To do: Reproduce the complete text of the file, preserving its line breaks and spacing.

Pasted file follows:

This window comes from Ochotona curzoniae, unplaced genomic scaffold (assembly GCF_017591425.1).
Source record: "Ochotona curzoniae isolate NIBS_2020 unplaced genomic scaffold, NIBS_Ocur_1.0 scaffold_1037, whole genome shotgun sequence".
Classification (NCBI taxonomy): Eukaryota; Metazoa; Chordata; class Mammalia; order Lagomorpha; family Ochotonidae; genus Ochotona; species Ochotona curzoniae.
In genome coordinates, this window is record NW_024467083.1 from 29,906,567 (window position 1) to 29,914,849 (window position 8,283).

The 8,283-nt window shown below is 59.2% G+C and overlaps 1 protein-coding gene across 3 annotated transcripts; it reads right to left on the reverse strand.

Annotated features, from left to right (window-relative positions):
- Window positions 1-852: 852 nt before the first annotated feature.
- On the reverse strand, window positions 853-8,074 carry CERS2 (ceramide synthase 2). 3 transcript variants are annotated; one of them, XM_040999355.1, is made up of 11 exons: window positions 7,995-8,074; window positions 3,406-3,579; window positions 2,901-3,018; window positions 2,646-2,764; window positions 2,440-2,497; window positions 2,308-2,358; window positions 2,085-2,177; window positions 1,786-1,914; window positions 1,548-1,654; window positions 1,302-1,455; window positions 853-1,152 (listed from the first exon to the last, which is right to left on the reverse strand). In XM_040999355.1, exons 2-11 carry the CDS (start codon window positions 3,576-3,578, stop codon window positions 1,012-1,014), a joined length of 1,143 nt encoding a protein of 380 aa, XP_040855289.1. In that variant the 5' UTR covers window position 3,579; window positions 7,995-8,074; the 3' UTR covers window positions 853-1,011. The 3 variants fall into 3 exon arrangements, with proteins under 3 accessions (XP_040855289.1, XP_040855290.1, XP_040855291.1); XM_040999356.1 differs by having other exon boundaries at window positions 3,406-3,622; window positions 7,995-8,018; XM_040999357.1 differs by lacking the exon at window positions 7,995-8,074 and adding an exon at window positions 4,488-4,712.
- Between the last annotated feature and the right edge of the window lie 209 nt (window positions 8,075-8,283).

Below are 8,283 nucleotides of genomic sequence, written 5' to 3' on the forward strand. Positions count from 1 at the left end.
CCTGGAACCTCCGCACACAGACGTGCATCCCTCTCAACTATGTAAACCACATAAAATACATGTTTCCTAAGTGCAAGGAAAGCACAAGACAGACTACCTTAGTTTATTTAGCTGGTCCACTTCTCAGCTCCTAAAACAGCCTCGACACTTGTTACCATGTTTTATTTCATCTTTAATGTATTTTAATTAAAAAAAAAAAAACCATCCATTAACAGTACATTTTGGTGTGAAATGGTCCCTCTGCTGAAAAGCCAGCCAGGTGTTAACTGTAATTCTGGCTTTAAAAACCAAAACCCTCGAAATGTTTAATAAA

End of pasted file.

This window comes from Ochotona curzoniae, unplaced genomic scaffold (assembly GCF_017591425.1).
Source record: "Ochotona curzoniae isolate NIBS_2020 unplaced genomic scaffold, NIBS_Ocur_1.0 scaffold_1037, whole genome shotgun sequence".
Classification (NCBI taxonomy): Eukaryota; Metazoa; Chordata; class Mammalia; order Lagomorpha; family Ochotonidae; genus Ochotona; species Ochotona curzoniae.
In genome coordinates, this window is record NW_024467083.1 from 29,906,567 (window position 1) to 29,914,849 (window position 8,283).

The 8,283-nt window shown below is 59.2% G+C and overlaps 1 protein-coding gene across 3 annotated transcripts; it reads right to left on the reverse strand.

Annotated features, from left to right (window-relative positions):
- Window positions 1-852: 852 nt before the first annotated feature.
- On the reverse strand, window positions 853-8,074 carry CERS2 (ceramide synthase 2). 3 transcript variants are annotated; one of them, XM_040999355.1, is made up of 11 exons: window positions 7,995-8,074; window positions 3,406-3,579; window positions 2,901-3,018; window positions 2,646-2,764; window positions 2,440-2,497; window positions 2,308-2,358; window positions 2,085-2,177; window positions 1,786-1,914; window positions 1,548-1,654; window positions 1,302-1,455; window positions 853-1,152 (listed from the first exon to the last, which is right to left on the reverse strand). In XM_040999355.1, exons 2-11 carry the CDS (start codon window positions 3,576-3,578, stop codon window positions 1,012-1,014), a joined length of 1,143 nt encoding a protein of 380 aa, XP_040855289.1. In that variant the 5' UTR covers window position 3,579; window positions 7,995-8,074; the 3' UTR covers window positions 853-1,011. The 3 variants fall into 3 exon arrangements, with proteins under 3 accessions (XP_040855289.1, XP_040855290.1, XP_040855291.1); XM_040999356.1 differs by having other exon boundaries at window positions 3,406-3,622; window positions 7,995-8,018; XM_040999357.1 differs by lacking the exon at window positions 7,995-8,074 and adding an exon at window positions 4,488-4,712.
- Between the last annotated feature and the right edge of the window lie 209 nt (window positions 8,075-8,283).

Below are 8,283 nucleotides of genomic sequence, written 5' to 3' on the forward strand. Positions count from 1 at the left end.
CCTGGAACCTCCGCACACAGACGTGCATCCCTCTCAACTATGTAAACCACATAAAATACATGTTTCCTAAGTGCAAGGAAAGCACAAGACAGACTACCTTAGTTTATTTAGCTGGTCCACTTCTCAGCTCCTAAAACAGCCTCGACACTTGTTACCATGTTTTATTTCATCTTTAATGTATTTTAATTAAAAAAAAAAAAACCATCCATTAACAGTACATTTTGGTGTGAAATGGTCCCTCTGCTGAAAAGCCAGCCAGGTGTTAACTGTAATTCTGGCTTTAAAAACCAAAACCCTCGAAATGTTTAATAAA